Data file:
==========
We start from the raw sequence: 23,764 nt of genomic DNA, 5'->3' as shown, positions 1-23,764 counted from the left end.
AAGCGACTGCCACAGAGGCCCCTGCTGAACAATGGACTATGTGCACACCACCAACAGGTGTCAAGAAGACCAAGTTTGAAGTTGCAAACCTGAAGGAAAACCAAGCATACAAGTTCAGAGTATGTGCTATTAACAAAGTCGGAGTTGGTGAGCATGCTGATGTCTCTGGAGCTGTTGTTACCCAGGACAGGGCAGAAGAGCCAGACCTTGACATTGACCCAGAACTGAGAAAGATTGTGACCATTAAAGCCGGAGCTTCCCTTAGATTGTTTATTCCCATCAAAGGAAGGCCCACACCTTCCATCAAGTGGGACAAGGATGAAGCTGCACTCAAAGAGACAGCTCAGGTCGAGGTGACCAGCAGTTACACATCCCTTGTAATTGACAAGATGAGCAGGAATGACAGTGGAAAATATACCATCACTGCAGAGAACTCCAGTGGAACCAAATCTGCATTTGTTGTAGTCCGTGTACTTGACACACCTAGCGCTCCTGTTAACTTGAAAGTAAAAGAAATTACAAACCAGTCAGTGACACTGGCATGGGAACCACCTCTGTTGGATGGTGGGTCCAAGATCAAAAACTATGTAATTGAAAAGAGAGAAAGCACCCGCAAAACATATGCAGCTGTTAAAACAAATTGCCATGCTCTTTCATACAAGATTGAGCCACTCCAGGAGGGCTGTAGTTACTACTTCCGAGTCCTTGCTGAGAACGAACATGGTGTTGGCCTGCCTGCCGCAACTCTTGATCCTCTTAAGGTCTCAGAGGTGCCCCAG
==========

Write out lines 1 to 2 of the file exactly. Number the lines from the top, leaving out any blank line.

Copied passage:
We start from the raw sequence: 23,764 nt of genomic DNA, 5'->3' as shown, positions 1-23,764 counted from the left end.
AAGCGACTGCCACAGAGGCCCCTGCTGAACAATGGACTATGTGCACACCACCAACAGGTGTCAAGAAGACCAAGTTTGAAGTTGCAAACCTGAAGGAAAACCAAGCATACAAGTTCAGAGTATGTGCTATTAACAAAGTCGGAGTTGGTGAGCATGCTGATGTCTCTGGAGCTGTTGTTACCCAGGACAGGGCAGAAGAGCCAGACCTTGACATTGACCCAGAACTGAGAAAGATTGTGACCATTAAAGCCGGAGCTTCCCTTAGATTGTTTATTCCCATCAAAGGAAGGCCCACACCTTCCATCAAGTGGGACAAGGATGAAGCTGCACTCAAAGAGACAGCTCAGGTCGAGGTGACCAGCAGTTACACATCCCTTGTAATTGACAAGATGAGCAGGAATGACAGTGGAAAATATACCATCACTGCAGAGAACTCCAGTGGAACCAAATCTGCATTTGTTGTAGTCCGTGTACTTGACACACCTAGCGCTCCTGTTAACTTGAAAGTAAAAGAAATTACAAACCAGTCAGTGACACTGGCATGGGAACCACCTCTGTTGGATGGTGGGTCCAAGATCAAAAACTATGTAATTGAAAAGAGAGAAAGCACCCGCAAAACATATGCAGCTGTTAAAACAAATTGCCATGCTCTTTCATACAAGATTGAGCCACTCCAGGAGGGCTGTAGTTACTACTTCCGAGTCCTTGCTGAGAACGAACATGGTGTTGGCCTGCCTGCCGCAACTCTTGATCCTCTTAAGGTCTCAGAGGTGCCCCAG